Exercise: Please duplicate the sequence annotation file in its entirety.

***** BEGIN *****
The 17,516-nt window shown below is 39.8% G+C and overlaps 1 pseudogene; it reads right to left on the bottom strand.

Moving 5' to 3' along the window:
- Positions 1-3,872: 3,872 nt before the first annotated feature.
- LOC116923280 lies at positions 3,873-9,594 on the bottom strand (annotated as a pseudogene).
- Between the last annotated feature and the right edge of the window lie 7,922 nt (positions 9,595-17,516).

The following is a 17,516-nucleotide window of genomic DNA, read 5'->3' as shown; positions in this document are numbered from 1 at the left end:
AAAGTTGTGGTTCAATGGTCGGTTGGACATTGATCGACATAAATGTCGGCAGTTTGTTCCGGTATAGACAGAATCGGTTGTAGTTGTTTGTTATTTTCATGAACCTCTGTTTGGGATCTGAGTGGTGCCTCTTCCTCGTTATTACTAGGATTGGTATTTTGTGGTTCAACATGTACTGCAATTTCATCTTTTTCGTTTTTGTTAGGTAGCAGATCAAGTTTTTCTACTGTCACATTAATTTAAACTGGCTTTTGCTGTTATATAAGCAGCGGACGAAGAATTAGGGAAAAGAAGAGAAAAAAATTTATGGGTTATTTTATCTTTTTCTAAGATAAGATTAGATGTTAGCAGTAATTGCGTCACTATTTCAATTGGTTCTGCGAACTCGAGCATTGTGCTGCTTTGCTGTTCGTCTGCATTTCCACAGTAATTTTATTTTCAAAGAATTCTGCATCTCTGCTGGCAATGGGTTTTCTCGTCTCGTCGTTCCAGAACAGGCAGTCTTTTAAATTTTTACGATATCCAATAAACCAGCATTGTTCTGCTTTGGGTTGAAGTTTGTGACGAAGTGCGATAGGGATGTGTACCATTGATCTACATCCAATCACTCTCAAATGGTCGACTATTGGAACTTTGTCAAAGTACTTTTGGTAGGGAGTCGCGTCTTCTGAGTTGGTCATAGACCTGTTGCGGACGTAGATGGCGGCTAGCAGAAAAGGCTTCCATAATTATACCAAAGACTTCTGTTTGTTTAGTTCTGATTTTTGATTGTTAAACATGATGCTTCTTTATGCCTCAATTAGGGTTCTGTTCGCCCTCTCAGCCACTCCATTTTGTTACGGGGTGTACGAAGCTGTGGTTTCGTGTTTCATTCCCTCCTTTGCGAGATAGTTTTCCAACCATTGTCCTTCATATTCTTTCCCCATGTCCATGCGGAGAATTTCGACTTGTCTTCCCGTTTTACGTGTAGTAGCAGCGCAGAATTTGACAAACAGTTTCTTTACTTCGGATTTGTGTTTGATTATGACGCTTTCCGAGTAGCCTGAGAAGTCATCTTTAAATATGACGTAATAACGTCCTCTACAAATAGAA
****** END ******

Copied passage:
The 17,516-nt window shown below is 39.8% G+C and overlaps 1 pseudogene; it reads right to left on the bottom strand.

Moving 5' to 3' along the window:
- Positions 1-3,872: 3,872 nt before the first annotated feature.
- LOC116923280 lies at positions 3,873-9,594 on the bottom strand (annotated as a pseudogene).
- Between the last annotated feature and the right edge of the window lie 7,922 nt (positions 9,595-17,516).

The following is a 17,516-nucleotide window of genomic DNA, read 5'->3' as shown; positions in this document are numbered from 1 at the left end:
AAAGTTGTGGTTCAATGGTCGGTTGGACATTGATCGACATAAATGTCGGCAGTTTGTTCCGGTATAGACAGAATCGGTTGTAGTTGTTTGTTATTTTCATGAACCTCTGTTTGGGATCTGAGTGGTGCCTCTTCCTCGTTATTACTAGGATTGGTATTTTGTGGTTCAACATGTACTGCAATTTCATCTTTTTCGTTTTTGTTAGGTAGCAGATCAAGTTTTTCTACTGTCACATTAATTTAAACTGGCTTTTGCTGTTATATAAGCAGCGGACGAAGAATTAGGGAAAAGAAGAGAAAAAAATTTATGGGTTATTTTATCTTTTTCTAAGATAAGATTAGATGTTAGCAGTAATTGCGTCACTATTTCAATTGGTTCTGCGAACTCGAGCATTGTGCTGCTTTGCTGTTCGTCTGCATTTCCACAGTAATTTTATTTTCAAAGAATTCTGCATCTCTGCTGGCAATGGGTTTTCTCGTCTCGTCGTTCCAGAACAGGCAGTCTTTTAAATTTTTACGATATCCAATAAACCAGCATTGTTCTGCTTTGGGTTGAAGTTTGTGACGAAGTGCGATAGGGATGTGTACCATTGATCTACATCCAATCACTCTCAAATGGTCGACTATTGGAACTTTGTCAAAGTACTTTTGGTAGGGAGTCGCGTCTTCTGAGTTGGTCATAGACCTGTTGCGGACGTAGATGGCGGCTAGCAGAAAAGGCTTCCATAATTATACCAAAGACTTCTGTTTGTTTAGTTCTGATTTTTGATTGTTAAACATGATGCTTCTTTATGCCTCAATTAGGGTTCTGTTCGCCCTCTCAGCCACTCCATTTTGTTACGGGGTGTACGAAGCTGTGGTTTCGTGTTTCATTCCCTCCTTTGCGAGATAGTTTTCCAACCATTGTCCTTCATATTCTTTCCCCATGTCCATGCGGAGAATTTCGACTTGTCTTCCCGTTTTACGTGTAGTAGCAGCGCAGAATTTGACAAACAGTTTCTTTACTTCGGATTTGTGTTTGATTATGACGCTTTCCGAGTAGCCTGAGAAGTCATCTTTAAATATGACGTAATAACGTCCTCTACAAATAGAA